Another court document from Minnesota in the US said: "The grand jury has alleged that all three defendants, from 2009 to 2013, conspired with each other, and with others known and unknown, to buy parts for unmanned aerial vehicles (hereinafter 'UAVs' or 'drones') from US suppliers, and then to export those UAV parts, in violation of US law, to Hizballah, which is designated as a 'foreign terrorist organisation.'"

The US documents refer to Hezbollah as Hizballah.

Items were allegedly purchased by the suspects from four US companies and a Japanese company.

On Friday, a press release on the case was posted on the US's justice department website. 

The indictment was also referred to. It provides details about what the Hamade brothers allegedly got up to with Berro.

Berro, according to the indictment, controlled SAB Aerospace, a Dubai-based company.

SA citizen 'inadvertently' helped suspects

It said a person known as Individual A, a South African resident and citizen, assisted the Hamade brothers and Berro with the "illegal export scheme", but did not understand the scheme's "illegal purpose".

The press release said that, in October 2009, Usama Hamade had directed Individual A to order a jet engine and get it delivered to SAB Aerospace.

But, it said, Berra then sent the engine to Hezbollah co-conspirators in Lebanon.

"In September 2009 through November 2009, Usama Hamade directed Individual A to place orders for the digital compasses and the IMUs (inertial measurement units) for delivery to South Africa, falsely telling Individual A that the parts would be used in UAVs in South Africa to fly over wildlife areas to prevent poaching," the press release said.

"Instead, Usama Hamade transshipped the digital compasses and the IMUs to Hizballah co-conspirators in Lebanon."

It said Usama Hamade ordered Individual A to order more inertial measurement units in March and May 2010, to be sent to South Africa.

But again, he allegedly sent these on to Hezbollah in Lebanon.

"As a consequence, Individual A obtained an export license from the US Department of State, which permitted the export of the IMUs to South Africa, but prohibited their re-export without further authorisation," the press release said.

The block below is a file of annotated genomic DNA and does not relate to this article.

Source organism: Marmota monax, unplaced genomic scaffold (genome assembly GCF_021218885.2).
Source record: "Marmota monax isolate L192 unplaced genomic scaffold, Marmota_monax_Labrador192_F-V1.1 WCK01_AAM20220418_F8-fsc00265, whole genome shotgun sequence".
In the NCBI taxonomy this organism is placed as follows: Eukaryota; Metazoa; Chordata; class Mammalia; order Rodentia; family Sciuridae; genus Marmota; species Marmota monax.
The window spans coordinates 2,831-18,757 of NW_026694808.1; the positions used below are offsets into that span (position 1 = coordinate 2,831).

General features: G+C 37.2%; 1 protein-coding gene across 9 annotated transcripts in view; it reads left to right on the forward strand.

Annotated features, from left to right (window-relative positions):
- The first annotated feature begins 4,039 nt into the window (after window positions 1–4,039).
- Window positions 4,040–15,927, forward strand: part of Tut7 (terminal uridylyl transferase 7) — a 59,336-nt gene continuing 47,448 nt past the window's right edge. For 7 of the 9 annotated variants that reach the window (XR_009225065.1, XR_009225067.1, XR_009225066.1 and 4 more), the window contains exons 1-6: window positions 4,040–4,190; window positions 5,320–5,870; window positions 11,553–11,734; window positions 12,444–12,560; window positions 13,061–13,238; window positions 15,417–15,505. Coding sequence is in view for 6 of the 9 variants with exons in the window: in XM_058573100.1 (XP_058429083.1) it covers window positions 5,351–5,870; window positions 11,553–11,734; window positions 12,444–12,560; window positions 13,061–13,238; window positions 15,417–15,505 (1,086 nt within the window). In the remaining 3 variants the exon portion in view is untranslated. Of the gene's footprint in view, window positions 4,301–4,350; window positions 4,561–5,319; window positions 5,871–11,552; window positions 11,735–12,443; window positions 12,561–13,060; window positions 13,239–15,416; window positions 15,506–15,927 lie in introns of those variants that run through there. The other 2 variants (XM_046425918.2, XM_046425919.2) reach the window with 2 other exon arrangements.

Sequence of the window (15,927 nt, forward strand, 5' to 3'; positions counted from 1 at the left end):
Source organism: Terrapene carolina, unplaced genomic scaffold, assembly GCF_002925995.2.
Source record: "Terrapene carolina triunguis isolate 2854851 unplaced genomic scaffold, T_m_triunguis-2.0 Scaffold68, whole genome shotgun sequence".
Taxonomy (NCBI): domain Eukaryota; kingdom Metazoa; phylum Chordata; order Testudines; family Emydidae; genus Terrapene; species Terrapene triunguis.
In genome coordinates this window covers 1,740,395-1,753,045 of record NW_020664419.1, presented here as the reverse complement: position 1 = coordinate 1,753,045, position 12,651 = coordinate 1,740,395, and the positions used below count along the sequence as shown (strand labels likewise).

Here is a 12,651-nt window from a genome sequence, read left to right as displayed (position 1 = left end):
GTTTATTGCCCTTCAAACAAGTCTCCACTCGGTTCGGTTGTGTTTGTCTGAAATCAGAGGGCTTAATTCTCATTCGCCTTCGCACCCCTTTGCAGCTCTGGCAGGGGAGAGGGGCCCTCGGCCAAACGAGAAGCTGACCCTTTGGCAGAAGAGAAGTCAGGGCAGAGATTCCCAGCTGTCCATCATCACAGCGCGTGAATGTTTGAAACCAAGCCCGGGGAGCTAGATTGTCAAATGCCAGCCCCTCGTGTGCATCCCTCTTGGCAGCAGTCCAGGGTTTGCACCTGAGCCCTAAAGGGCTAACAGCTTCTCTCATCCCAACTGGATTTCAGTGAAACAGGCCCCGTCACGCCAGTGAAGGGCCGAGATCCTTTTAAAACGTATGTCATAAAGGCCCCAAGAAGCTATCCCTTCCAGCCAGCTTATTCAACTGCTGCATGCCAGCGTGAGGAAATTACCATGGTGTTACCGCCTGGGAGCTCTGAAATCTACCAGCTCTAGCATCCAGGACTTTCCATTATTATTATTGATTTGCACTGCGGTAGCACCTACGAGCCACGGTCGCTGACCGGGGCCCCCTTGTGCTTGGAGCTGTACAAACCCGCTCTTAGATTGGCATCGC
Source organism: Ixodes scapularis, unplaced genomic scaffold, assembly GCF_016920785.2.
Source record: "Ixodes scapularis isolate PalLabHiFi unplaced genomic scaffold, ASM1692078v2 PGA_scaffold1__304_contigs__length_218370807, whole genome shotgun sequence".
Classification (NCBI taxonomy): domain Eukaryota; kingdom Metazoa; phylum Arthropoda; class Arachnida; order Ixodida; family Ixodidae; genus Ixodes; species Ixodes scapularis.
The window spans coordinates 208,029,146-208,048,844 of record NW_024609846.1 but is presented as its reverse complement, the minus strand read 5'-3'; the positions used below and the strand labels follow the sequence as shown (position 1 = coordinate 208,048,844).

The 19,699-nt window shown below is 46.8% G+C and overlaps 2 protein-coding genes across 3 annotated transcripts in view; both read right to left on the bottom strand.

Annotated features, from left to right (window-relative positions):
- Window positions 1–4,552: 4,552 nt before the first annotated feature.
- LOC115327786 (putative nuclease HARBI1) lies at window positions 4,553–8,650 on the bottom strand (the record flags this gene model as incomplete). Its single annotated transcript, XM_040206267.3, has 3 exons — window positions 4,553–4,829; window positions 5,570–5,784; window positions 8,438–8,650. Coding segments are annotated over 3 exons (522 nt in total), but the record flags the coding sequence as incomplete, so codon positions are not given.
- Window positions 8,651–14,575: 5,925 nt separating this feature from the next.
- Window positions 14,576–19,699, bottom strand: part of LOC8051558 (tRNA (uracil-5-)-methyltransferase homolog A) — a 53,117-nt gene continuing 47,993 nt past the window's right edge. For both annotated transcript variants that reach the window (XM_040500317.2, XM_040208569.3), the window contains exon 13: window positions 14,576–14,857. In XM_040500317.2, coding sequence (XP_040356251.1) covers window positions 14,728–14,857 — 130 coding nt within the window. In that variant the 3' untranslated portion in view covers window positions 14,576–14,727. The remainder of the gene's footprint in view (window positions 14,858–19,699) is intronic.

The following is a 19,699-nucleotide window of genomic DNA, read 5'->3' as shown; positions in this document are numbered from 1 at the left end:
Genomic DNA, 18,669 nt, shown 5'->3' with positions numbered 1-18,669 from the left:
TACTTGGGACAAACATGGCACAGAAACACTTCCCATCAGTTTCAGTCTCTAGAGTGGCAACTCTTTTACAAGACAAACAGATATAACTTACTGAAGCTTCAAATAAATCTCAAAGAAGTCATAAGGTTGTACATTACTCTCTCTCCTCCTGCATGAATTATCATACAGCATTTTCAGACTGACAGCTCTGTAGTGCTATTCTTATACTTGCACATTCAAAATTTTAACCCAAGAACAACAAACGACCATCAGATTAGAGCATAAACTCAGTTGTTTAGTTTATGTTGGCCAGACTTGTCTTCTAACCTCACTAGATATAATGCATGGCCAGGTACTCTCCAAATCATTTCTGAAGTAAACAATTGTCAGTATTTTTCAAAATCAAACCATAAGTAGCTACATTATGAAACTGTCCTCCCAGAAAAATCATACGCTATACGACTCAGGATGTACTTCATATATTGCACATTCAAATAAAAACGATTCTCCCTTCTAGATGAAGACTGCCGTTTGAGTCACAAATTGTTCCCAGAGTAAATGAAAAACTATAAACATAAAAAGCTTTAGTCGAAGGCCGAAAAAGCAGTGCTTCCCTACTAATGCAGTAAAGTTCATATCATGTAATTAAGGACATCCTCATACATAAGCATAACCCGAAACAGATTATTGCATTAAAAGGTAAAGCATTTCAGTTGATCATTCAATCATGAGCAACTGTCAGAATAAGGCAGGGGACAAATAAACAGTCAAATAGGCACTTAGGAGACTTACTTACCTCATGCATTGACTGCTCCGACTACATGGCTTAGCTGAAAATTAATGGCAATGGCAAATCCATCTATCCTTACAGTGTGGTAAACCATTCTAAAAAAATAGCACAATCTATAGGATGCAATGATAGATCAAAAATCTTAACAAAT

In January 2010, the Hamade brothers allegedly directed Individual A to get an exhaust system for a jet engine.

The press statement said Individual A ordered this online.

Germany and Los Angeles also transit points

"As part of the conspiracy, between November 2009 and April 2010, Berro caused 20 piston engines to be shipped from the US to a temporary recipient in Frankfurt, Germany, and then on to SAB Aerospace in the UAE (United Arab Emirates)," it said.

"From there, Berro caused the piston engines to be shipped to Hizballah in Lebanon."

Another person, Individual B of Arizona in the US, allegedly sent recording binoculars to Lebanon via a courier. This was allegedly on Usama Hamade’s orders in December 2013.

The courier, according to the press release, flew from Los Angeles to Beirut "where the binoculars were delivered to Hizbillah".

Dollars channelled to SA company bank accounts 

According to the indictment, around February 8 and February 10, 2010, to allegedly help pay for certain inertial measurement units, Issam Hamade "wired a total of approximately $59,000" from a bank in Beirut to the bank account of a South African company, Deltashelf 03, controlled by Usama Hamade.

The company was, according to the indictment, "used as a corporate vehicle for the illegal export currency".

It said on April 14, 2011, Issam Hamade also transferred about $14 965 from Beirut to the South African bank account of New Sam’s Palace, which was a business owned by Usama Hamade.

"In the comments section of the wire transfer, defendant Issam Hamade stated that the wire funds were for 'family support'," the indictment said.

That same day a further $99 959 was transferred into the New Sam's Palace bank account by Issam Hamade from Beirut.

Issam Hamade had indicated the funds were "to his brothers against buying spare parts".

Read more on:    us  |  united arab emirates  |  lebanon  |  johannesburg  |  security